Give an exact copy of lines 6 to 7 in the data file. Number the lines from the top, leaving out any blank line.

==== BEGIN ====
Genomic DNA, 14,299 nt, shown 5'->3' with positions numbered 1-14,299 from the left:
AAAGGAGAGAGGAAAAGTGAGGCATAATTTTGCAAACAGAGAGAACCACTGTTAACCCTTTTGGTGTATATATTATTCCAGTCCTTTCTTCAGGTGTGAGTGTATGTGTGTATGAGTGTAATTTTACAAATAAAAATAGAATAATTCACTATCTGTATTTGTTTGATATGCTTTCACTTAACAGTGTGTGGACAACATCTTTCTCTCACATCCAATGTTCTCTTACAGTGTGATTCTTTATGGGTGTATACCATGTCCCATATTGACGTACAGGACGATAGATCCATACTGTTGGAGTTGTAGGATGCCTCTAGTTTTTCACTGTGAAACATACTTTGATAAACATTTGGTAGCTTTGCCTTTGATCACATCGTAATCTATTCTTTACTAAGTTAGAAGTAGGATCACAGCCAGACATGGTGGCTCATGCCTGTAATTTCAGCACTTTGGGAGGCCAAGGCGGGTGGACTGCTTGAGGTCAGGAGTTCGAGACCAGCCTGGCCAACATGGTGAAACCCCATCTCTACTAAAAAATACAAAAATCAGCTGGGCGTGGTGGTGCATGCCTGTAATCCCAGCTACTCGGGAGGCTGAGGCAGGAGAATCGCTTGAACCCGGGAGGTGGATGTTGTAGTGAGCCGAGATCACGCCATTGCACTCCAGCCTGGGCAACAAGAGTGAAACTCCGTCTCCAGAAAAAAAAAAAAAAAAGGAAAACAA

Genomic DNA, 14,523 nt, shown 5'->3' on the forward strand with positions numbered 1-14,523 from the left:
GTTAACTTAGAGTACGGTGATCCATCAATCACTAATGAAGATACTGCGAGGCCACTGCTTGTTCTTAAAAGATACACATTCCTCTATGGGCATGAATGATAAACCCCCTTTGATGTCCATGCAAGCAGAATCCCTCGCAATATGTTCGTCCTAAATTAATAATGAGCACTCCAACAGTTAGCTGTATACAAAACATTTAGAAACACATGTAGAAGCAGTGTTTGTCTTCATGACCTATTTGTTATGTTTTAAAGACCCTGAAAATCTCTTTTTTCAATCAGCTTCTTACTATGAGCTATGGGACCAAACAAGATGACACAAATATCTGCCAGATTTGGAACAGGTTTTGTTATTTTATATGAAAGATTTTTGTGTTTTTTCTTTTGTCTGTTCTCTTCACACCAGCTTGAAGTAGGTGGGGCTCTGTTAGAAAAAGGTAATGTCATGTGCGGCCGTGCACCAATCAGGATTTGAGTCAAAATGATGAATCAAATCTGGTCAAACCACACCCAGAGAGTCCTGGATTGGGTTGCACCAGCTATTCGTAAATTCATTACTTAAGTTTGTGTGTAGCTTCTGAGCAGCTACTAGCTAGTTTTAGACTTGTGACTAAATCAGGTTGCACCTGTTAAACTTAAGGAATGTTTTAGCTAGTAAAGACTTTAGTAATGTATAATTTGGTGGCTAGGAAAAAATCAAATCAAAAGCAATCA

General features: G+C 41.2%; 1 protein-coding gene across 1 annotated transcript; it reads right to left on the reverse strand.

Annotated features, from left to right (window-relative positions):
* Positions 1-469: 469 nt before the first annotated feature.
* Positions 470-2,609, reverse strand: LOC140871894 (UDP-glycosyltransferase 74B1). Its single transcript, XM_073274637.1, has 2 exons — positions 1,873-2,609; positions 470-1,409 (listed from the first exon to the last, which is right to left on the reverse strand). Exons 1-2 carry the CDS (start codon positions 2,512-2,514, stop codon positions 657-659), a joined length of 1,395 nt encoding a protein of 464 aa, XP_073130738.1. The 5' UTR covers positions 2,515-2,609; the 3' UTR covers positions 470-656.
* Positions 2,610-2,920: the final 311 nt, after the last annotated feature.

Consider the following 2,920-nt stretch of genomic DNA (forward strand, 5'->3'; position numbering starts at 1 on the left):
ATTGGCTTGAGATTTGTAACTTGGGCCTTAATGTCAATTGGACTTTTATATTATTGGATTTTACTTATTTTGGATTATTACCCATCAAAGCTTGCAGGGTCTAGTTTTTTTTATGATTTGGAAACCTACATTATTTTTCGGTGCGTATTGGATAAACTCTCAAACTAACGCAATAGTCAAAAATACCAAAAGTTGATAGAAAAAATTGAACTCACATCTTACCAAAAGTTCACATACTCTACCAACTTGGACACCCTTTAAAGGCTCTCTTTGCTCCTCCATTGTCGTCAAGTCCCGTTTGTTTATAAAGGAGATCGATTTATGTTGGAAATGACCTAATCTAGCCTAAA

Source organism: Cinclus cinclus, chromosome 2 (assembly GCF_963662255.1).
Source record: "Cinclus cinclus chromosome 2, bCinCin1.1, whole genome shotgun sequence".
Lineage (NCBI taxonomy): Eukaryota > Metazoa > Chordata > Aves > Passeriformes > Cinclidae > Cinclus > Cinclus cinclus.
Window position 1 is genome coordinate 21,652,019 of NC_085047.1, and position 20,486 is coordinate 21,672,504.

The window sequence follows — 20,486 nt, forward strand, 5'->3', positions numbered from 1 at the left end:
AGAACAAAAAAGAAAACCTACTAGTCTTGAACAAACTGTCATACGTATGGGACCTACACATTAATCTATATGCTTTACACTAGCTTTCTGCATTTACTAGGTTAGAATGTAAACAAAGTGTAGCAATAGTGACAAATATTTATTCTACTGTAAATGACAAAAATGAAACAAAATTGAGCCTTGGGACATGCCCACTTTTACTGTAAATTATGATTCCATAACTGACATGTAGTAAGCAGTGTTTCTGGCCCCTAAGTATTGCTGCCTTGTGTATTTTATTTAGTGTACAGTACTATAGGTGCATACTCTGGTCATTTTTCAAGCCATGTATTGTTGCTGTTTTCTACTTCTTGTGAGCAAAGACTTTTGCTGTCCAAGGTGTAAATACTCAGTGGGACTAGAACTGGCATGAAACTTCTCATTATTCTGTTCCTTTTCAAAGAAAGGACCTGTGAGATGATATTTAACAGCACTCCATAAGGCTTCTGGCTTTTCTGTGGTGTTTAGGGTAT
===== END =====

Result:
Annotated features, from left to right (window-relative positions):
* Positions 1-469: 469 nt before the first annotated feature.